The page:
The Color Purple

The Struggle to Express Themselves

A Struggle to Express Themselves



There is one primordial reason why we do not doubt Europeans have
taken the lead in history, in all epochs before and after 1492, and it has
little to do with evidence. It is a basic belief which we inherit from
prior ages of thought and scarcely realize that we hold: it is an implicit
belief, not an explicit one, and it is so large a theory that it is woven
into all of our ideas about history, both within Europe and without. . .
(Blaut pg. 6-7).

African-American people have had to climb over many obstacles to get to
their position today. First, was the selling of their people into slavery.
Then, they endured slavery itself, being treated like an animal. After
slavery was abolished, Colored people still had to deal with racial
discrimination and hatred. If this sounds rough, black women had it worse.
African-American women had to deal with all the previously mentioned
things, but they were women too! Females were oppressed almost as bad as
the blacks. White women were not able to vote until the 1920. Therefore
colored women had a double edged sword, they had to fight for freedom, but
not be to dominate as to effect the men. Alice Walker\'s The Color Purple is
a good example of colored women\'s plight. Three obstacles black women had
to overcome to be able to express themselves were Racism, the lack of
education, and the stereo-type that women are inferior.

African-Americans have always experienced racism throughout their
habitation in America. Slavery, is what caused most of the hatred towards
blacks. African Americans were sold by their people and sent off to a
foreign land. Colored people were used as work horses when they entered
America. "It was acceptable for a white person to be lazy (in the South),
and therefore, a white person takes advantage of this" (Theriault). White
people wanted to keep their laziness. If the slaves were set free, then the
whites would have to do more work. The slaves still fought for what they
wanted, and finally won their "independence." Another dilemma was "if the
south could abolish slavery, what would happen to the slaves? These slaves
have been slaves for all their lives and would require education. These
slaves would also require homes, some type of compensation, and more"
(Theriault). Blacks were put in prison for rebelling against the white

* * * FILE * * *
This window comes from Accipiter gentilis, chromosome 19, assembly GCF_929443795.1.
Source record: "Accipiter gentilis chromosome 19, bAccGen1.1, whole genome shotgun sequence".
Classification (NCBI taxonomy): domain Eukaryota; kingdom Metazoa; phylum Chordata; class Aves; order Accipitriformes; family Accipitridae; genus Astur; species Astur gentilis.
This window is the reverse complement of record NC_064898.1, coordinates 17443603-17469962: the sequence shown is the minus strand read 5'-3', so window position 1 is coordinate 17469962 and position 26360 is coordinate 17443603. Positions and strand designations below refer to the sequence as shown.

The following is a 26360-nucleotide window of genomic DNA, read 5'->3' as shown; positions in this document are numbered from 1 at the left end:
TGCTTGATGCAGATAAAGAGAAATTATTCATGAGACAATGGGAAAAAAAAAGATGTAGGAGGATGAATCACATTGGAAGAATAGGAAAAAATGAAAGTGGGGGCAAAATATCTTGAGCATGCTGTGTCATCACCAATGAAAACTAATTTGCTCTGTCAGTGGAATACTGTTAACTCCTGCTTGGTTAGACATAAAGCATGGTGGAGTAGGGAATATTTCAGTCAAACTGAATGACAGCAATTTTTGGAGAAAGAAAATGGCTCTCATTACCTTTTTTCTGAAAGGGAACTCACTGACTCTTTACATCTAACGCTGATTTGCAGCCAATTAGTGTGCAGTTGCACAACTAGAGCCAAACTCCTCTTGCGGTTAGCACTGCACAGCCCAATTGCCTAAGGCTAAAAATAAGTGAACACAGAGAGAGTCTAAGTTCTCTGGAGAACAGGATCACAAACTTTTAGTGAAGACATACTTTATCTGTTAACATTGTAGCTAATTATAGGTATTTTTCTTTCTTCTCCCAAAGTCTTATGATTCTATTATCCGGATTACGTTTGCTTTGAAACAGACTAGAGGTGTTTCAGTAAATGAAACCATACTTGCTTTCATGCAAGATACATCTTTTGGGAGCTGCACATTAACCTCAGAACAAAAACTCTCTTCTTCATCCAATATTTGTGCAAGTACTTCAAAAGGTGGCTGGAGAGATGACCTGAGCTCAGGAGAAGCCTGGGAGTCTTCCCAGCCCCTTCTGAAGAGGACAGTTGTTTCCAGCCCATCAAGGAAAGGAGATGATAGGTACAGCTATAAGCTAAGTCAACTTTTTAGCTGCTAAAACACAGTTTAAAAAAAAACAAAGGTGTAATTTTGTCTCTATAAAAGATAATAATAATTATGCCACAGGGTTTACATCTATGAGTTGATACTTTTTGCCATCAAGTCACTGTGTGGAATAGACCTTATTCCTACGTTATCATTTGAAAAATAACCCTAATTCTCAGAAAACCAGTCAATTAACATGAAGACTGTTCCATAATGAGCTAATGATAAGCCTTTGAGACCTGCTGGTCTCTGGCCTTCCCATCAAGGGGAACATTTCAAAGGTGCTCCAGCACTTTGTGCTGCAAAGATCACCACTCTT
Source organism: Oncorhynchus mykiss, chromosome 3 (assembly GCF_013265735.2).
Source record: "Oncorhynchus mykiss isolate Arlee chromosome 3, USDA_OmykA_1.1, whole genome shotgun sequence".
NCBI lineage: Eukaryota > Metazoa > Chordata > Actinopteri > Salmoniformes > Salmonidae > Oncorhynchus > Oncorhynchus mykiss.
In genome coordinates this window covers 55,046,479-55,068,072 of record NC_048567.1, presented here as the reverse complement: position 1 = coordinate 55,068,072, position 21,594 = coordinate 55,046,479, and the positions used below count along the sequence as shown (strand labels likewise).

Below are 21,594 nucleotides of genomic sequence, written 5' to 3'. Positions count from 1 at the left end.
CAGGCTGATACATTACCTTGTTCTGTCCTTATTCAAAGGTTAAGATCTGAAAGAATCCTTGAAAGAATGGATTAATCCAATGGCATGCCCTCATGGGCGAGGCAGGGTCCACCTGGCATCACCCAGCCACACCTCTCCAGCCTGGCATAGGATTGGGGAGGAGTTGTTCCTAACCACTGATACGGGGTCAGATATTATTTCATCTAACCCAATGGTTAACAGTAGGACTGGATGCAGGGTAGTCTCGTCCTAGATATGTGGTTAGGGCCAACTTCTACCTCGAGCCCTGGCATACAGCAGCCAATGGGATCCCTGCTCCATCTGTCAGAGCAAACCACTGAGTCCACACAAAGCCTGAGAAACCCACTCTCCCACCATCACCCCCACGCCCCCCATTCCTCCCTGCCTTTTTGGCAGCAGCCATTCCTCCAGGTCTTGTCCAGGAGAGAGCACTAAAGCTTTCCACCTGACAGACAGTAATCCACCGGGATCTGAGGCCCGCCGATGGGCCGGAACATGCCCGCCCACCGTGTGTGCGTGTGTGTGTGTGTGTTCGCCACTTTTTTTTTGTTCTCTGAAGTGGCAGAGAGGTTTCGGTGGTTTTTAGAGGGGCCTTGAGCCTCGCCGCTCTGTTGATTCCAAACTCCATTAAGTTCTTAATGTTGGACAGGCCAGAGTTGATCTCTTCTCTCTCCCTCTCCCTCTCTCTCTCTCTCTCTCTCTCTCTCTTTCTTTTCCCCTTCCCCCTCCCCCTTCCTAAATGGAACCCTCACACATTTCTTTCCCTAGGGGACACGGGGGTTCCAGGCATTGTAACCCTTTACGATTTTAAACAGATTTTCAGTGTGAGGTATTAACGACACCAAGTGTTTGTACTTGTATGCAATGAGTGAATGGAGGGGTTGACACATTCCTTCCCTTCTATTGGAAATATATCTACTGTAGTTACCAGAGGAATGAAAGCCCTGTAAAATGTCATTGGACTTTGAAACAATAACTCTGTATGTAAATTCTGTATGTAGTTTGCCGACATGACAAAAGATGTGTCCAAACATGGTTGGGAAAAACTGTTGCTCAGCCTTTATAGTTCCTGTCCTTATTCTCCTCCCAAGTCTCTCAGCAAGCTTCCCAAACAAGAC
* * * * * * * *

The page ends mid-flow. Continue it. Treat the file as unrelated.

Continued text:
establishment. Most times these crimes were minuscule in comparison to the
crimes committed against blacks or by whites. A colored person could be put
in jail for looking at someone inappropriately, but if a black man was
lynched, nothing happened. "I have been locked by the lawless. Handcuffed
by the haters. Gagged by the greedy. And, if I know any thing at all, it\'s
that a wall is just a wall and nothing more at all. It can be broken down"
(Shakuer). This excerpt from "Affirmation" is an example of the feelings of
hatred for the Whites. However, this quotation also shows the fight in the
African-American race let alone its women. If the South could have kept
education away from the blacks. Then ides as the one above would have never
been published.

Lack of education was a way the South tried to keep the blacks in a lower
class. In The Color Purple, Celie is not allowed to go to school because she
is to be kept barefoot and pregnant. She still received an education by
learning what her little sister was teaching her, though. It was believed
that if the blacks were kept uneducated then they would not know any better
and would not fight for freedom. Unfortunately, for the South, the North
was educating their blacks. Then these blacks were coming south and
starting colleges for colored people. Booker T. Washington wrote, in his
autobiography,

ONE day, while at work in the coal-mine, I happened to overhear two miners
talking about a great school for coloured people somewhere in Virginia. This
was the first time that I had ever heard anything about any kind of school or
college that was more pretentious than the little coloured school in our town.
In the darkness of the mine I noiselessly crept as close as I could to the two
men who were talking. I heard one tell the other that not only was the school
established for the members of any race, but the opportunities that it provided
by which poor but worthy students could work out